Principle Supervisor: Dr Alex Watson-Lazowski
University of Registration: Harper Adams University
BBSRC Research Themes: Sustainable Agriculture and Food (Plant and Crop Science)
Elucidating the diversity and flexibility of plant metabolism is a key research avenue in the pursuit for malleable traits that can enhance plant productivity. Transient storage of carbohydrates in leaves is essential to maintaining metabolic processes through periods where photosynthesis is unavailable. Grass species are notable in that there is distinct variation in transient storage carbohydrates between grass species, with the most common composition being a species-specific combination of starch and sucrose. Variation in these transient starch/sucrose pools can be associated with both physiological and growth characteristics, due to the integral nature of both carbohydrates (Watson-Lazowski et al., 2022). In addition, there are incidental factors related to carbohydrate pools that link back to crop productivity, such as increased starch accumulation improving bioethanol production (Huang et al., 2020). Thus, identifying optimal transient carbohydrate ratios, associated with either species or environment, could represent an important avenue of crop improvement.
Phosphoglucoisomerase 1 (PGI1) and STARCH EXCESS 4 (SEX4) are two genes which are known to function in transient starch metabolism. PGI1 functions as an initial step in the starch synthesis pathway. Previous work using Arabidopsis thaliana showed pgi1 mutant lines are unable to synthesise starch throughout the day (Yu et al., 2000). On the other hand, SEX4 is a glucan phosphatase which is required for normal degradation of starch. Again using A. thaliana, previous work showed sex4 mutant lines gradually accumulate starch over time as degradation is impaired during the night (Niittylä et al., 2006). As A. thaliana innately transiently accumulates only starch, it is not suitable as a model to investigate phenotypes related to both starch and sucrose accumulation. However, wheat is not only a globally important crop species, as a grass, it transiently accumulates both starch and sucrose. By manipulating the carbohydrate pathways in wheat via mutations in the above genes, you will study how changes in transient allocation to each carbohydrate impacts plant functioning.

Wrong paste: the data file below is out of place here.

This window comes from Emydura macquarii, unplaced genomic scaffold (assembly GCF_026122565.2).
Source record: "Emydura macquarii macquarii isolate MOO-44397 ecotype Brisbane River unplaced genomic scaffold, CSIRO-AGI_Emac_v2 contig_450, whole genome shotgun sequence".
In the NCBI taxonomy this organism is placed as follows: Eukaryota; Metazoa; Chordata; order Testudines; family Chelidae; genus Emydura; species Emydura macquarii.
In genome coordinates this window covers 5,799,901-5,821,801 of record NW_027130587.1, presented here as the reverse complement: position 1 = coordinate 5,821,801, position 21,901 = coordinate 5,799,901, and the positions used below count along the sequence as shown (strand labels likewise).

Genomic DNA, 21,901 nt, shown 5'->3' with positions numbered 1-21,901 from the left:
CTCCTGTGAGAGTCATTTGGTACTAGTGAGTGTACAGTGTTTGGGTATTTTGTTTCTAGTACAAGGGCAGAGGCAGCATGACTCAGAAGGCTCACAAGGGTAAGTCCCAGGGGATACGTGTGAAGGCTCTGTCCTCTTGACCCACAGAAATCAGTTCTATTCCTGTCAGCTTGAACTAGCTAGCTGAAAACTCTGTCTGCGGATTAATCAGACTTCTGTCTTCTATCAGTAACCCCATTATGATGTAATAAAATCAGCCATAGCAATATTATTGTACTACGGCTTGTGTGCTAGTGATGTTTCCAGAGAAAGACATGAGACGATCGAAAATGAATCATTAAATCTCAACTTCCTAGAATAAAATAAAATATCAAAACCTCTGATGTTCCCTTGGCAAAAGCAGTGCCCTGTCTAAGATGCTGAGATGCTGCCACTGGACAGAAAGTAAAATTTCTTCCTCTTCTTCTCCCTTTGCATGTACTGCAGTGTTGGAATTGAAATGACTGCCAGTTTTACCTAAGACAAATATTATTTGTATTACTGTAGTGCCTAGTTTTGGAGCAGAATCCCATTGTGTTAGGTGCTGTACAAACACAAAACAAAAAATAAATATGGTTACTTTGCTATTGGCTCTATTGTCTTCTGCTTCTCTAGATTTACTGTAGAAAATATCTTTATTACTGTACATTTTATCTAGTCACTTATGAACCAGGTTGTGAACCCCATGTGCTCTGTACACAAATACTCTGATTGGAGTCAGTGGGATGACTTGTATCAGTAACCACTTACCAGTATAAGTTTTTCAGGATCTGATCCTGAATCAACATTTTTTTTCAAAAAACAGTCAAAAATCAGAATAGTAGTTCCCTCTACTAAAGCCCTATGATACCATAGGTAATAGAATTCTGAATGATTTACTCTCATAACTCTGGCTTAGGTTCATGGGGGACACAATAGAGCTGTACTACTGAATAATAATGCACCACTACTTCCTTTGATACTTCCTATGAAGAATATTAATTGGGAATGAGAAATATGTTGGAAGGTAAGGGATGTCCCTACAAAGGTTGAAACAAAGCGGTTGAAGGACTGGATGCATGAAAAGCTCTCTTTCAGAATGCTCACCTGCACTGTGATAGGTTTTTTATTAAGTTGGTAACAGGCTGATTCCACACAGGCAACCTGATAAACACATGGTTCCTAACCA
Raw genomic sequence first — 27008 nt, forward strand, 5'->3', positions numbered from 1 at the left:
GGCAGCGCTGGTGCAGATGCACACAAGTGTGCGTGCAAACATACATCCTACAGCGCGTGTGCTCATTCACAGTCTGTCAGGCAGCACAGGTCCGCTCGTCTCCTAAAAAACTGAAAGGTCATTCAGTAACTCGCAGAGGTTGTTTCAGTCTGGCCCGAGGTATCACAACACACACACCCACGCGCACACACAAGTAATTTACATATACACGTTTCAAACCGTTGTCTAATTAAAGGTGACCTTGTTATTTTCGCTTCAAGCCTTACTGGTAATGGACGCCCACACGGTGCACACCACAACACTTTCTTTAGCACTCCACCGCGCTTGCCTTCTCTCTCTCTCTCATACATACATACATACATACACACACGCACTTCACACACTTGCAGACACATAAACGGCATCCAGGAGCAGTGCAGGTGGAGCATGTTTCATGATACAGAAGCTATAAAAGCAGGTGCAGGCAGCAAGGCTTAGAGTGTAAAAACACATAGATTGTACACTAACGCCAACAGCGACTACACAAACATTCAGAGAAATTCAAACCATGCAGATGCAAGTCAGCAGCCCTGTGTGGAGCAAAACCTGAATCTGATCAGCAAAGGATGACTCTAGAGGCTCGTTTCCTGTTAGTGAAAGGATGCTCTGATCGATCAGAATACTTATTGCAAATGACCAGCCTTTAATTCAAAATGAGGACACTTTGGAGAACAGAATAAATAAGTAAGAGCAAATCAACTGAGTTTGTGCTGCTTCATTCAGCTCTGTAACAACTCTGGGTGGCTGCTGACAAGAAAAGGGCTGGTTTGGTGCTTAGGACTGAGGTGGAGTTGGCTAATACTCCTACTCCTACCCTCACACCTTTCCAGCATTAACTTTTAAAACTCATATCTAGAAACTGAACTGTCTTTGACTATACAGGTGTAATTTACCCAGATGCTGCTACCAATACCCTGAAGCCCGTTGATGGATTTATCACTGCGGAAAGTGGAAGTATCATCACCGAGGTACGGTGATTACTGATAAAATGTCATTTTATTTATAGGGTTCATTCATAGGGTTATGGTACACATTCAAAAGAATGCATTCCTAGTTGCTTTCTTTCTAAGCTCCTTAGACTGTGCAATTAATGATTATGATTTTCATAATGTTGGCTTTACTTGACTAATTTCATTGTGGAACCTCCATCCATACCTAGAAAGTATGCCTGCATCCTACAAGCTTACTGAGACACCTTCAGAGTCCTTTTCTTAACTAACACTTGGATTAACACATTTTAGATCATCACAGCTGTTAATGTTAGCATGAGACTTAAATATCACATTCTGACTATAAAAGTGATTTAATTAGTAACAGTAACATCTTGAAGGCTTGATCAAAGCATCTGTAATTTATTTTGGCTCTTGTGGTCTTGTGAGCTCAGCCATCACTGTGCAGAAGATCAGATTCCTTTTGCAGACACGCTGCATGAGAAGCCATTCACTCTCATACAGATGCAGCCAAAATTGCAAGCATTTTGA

Using mutant lines generated within the Watson-Lazowski lab, your first objective will be to characterise and compare the metabolic phenotypes of sex4 and pgi1 mutants in wheat. Your second objective will then be to explore how these metabolic phenotypes effect plant functioning in response to abiotic stress. Finally, your third objective will be to assess how the metabolic phenotypes impact on additional desirable agronomic characteristics, such as insect herbivory resistance and animal silage properties. This work will utilise a range of genetic, biochemical and physiological techniques. To guide you, your supervisory panel will consist of experts in the fields of plant biology and entomology across Harper Adams University and the University of Birmingham.
Your PhD will take a multi-disciplinary approach to not only aid in the elucidation of transient carbohydrate pathways in wheat, but also show the possible benefits to desirable agronomic traits that can be achieved through the manipulation of transient carbohydrate pathways.
Huang et. al. (2020). Genetic engineering of transitory starch accumulation by knockdown of OsSEX4 in rice plants for enhanced bioethanol production. Biotechnology and Bioengineering, 117(4), 933-944.
Niittylä et. al. (2006). Similar protein phosphatases control starch metabolism in plants and glycogen metabolism in mammals. Journal of Biological Chemistry, 281(17), 11815-11818.
Yu et. al. (2000). Mutation of Arabidopsis plastid phosphoglucose isomerase affects leaf starch synthesis and floral initiation. Plant Physiology, 123(1), 319-326.
Watson-Lazowski et. al. (2022). Loss of PROTEIN TARGETING TO STARCH 2 has variable effects on starch synthesis across organs and species. Journal of Experimental Botany, 73(18), 6367-6379.
- Genetic techniques – DNA/RNA extractions, PCR genotyping, RNA-Sequencing
- Biochemical techniques – Protein extractions, NAD/NADH assays, Western blots
- Physiological techniques – Photosynthetic measurements
- Entomology techniques – Insect monitoring and tracking